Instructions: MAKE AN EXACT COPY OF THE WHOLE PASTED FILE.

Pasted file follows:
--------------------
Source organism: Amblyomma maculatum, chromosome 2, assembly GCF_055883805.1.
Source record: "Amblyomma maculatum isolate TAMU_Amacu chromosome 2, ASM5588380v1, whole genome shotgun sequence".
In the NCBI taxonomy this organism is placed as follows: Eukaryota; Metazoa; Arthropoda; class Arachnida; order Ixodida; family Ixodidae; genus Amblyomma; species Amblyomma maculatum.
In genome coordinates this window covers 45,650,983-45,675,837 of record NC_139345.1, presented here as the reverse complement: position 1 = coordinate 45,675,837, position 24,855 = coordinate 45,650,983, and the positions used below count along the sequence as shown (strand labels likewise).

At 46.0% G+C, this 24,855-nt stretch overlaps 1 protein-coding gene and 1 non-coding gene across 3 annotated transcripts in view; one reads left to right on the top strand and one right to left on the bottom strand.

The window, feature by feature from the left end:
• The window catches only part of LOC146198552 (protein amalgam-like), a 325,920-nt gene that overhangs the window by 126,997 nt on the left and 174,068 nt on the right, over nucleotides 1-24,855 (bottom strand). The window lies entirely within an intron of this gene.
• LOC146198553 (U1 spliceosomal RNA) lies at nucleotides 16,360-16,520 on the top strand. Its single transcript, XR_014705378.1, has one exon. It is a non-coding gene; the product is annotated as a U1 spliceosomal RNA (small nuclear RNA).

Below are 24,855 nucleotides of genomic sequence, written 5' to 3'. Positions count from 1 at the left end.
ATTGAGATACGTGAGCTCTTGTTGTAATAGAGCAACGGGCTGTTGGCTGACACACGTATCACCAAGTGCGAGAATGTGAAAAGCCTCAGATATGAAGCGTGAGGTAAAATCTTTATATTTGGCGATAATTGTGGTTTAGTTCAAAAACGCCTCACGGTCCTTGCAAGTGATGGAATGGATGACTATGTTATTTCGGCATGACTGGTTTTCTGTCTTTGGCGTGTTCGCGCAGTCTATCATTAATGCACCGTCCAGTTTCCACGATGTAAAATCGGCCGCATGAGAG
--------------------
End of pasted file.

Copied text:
Source organism: Amblyomma maculatum, chromosome 2, assembly GCF_055883805.1.
Source record: "Amblyomma maculatum isolate TAMU_Amacu chromosome 2, ASM5588380v1, whole genome shotgun sequence".
In the NCBI taxonomy this organism is placed as follows: Eukaryota; Metazoa; Arthropoda; class Arachnida; order Ixodida; family Ixodidae; genus Amblyomma; species Amblyomma maculatum.
In genome coordinates this window covers 45,650,983-45,675,837 of record NC_139345.1, presented here as the reverse complement: position 1 = coordinate 45,675,837, position 24,855 = coordinate 45,650,983, and the positions used below count along the sequence as shown (strand labels likewise).

At 46.0% G+C, this 24,855-nt stretch overlaps 1 protein-coding gene and 1 non-coding gene across 3 annotated transcripts in view; one reads left to right on the top strand and one right to left on the bottom strand.

The window, feature by feature from the left end:
• The window catches only part of LOC146198552 (protein amalgam-like), a 325,920-nt gene that overhangs the window by 126,997 nt on the left and 174,068 nt on the right, over nucleotides 1-24,855 (bottom strand). The window lies entirely within an intron of this gene.
• LOC146198553 (U1 spliceosomal RNA) lies at nucleotides 16,360-16,520 on the top strand. Its single transcript, XR_014705378.1, has one exon. It is a non-coding gene; the product is annotated as a U1 spliceosomal RNA (small nuclear RNA).

Below are 24,855 nucleotides of genomic sequence, written 5' to 3'. Positions count from 1 at the left end.
ATTGAGATACGTGAGCTCTTGTTGTAATAGAGCAACGGGCTGTTGGCTGACACACGTATCACCAAGTGCGAGAATGTGAAAAGCCTCAGATATGAAGCGTGAGGTAAAATCTTTATATTTGGCGATAATTGTGGTTTAGTTCAAAAACGCCTCACGGTCCTTGCAAGTGATGGAATGGATGACTATGTTATTTCGGCATGACTGGTTTTCTGTCTTTGGCGTGTTCGCGCAGTCTATCATTAATGCACCGTCCAGTTTCCACGATGTAAAATCGGCCGCATGAGAG